Khayrat el-Shater, the Muslim Brotherhood’s candidate for the forthcoming Egyptian presidential elections, met with Islamic scholars from the Islamic Legal Body for Rights and Reform (al-hay’at al-shar’iyya lil-huqûq wal-islâh) on Tuesday.
According to the Body’s founding statement, one of their principle goals is:
“The creation of an Islamically-legitimate [râshida] source of authority, which revives the function of clerics and Islamic intellectuals in the Umma (global Islamic community), to support The People who Loosen and Bind [ahl al-hall wal-'aqd] in strengthening freedoms and ensuring reform.” (إيجاد مرجعية راشدة تُحْيِي وظيفة العلماء والحكماء في الأمة، لمعاونة أهل الحل والعقد في تدعيم الحريات وتحقيق الإصلاح.)
Now, The People who Loosen and Bind is an historical Islamic legal term for those members of a community invested with the power to ‘elect’ a caliph or imam. It is through this group that a caliph received an oath of allegiance (bay’a) on behalf of the people.
The modern institutional equivalent of the ahl al-hall wal-’aqd is the legislature or the Majlis al-Sh’ab in the case of Egypt. It is noteworthy, therefore, given Khayrat el-Shater’s reluctance to speak directly to the media since the annoucement of his candidature, that he paid a visit to this group of clerics and scholars. Particularly so, given that the Body consists of a cross-section of senior Egyptian ulema; the sort of people likely to endorse or reject his nomination from an Islamic perspective.
At the meeting, Associated France Press reports him making some controversial statements on sharia:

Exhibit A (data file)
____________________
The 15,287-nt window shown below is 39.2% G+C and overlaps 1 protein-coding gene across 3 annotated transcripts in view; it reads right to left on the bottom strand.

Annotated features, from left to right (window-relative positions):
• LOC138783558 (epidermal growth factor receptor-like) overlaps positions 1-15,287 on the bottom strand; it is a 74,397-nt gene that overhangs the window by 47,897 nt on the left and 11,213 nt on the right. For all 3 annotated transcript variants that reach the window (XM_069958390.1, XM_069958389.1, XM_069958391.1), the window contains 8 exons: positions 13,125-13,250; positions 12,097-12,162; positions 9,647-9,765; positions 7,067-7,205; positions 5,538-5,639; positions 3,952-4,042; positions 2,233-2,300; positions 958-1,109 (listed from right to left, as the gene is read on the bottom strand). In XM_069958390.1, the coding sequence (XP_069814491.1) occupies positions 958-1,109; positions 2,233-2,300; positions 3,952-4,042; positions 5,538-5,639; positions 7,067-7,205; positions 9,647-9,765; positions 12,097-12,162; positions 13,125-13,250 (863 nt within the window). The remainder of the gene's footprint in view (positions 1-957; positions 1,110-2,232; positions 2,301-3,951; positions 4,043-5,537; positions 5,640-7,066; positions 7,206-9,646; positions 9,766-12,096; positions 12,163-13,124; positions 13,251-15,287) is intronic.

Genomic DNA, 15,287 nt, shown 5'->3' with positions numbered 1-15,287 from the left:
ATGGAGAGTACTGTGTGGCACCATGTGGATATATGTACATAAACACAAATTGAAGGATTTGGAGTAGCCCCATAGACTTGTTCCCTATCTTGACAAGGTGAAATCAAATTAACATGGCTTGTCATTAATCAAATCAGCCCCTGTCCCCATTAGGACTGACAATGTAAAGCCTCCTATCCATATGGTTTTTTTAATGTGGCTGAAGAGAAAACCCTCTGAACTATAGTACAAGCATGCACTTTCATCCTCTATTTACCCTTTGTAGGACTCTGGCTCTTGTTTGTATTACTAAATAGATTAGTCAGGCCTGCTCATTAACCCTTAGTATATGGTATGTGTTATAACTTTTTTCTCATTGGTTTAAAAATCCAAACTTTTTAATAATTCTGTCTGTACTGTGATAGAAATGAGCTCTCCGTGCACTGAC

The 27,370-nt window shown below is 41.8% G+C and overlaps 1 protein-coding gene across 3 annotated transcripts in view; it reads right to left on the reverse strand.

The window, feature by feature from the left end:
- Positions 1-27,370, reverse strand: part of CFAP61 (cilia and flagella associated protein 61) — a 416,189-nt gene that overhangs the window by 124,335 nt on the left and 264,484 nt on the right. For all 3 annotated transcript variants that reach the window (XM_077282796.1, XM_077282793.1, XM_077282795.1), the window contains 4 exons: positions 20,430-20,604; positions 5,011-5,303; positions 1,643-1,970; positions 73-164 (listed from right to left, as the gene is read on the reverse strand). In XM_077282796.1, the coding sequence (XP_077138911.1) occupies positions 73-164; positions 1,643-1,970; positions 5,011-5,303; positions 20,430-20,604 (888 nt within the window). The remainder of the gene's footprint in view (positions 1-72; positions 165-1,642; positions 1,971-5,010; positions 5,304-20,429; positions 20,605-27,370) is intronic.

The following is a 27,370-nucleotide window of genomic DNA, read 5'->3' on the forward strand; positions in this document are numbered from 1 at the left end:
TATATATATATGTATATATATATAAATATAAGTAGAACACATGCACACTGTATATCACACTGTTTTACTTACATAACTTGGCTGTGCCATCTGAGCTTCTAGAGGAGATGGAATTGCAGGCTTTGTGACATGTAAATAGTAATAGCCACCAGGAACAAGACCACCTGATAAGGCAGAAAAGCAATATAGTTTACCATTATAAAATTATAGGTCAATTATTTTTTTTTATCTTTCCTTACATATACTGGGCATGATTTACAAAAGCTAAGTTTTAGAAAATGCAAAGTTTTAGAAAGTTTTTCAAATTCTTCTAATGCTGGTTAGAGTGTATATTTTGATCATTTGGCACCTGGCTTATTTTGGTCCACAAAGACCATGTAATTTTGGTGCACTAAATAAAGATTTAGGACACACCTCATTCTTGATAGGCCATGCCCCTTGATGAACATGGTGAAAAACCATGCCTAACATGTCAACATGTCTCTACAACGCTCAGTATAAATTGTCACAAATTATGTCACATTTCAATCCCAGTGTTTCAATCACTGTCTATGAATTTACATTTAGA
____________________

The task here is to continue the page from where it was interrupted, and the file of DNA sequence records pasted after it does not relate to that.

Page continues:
“…Khairat el-Shater, has pledged to press for the implementation of sharia (Islamic law) if elected [and] said implementing the sharia was “his first and final goal,” [...] Shater [also] said “he would work to form a group of scholars to support parliament in achieving that goal,”
What’s interesting again is that the Arabic term used at the Body’s website, from which AFP gleaned their information, for ‘a group of scholars’ is ‘majmu’a min ahl al-hall wal-’aqd‘ (وقد أكد الشاطر أن الشريعة كانت وستظل مشروعه وهدفه الأول والأخير، وأنه سيعمل على تكوين مجموعة من أهل الحل والعقد لمعاونة البرلمان في تحقيق هذا الهدف.). The use of this term further underscores the importance for Islamists of tradition.
El-Shater’s mention of this ‘group of scholars’ could signal his intention to use the Islamic Legal Body for Rights and Reform. It will also alarm many who read the Brotherhood’s Draft Party Platform several years ago and noted its reference to the creation of ‘a council of religious scholars’ with the power to veto legislation proposed by the People’s Assembly/Majlis al-Sh’ab. Could this be the same thing? It certainly seems so. If el-Shater is elected, and even if he is not (and becomes PM!), it will be intriguing, not to say worrying, to see what form this ‘group of scholars’ takes.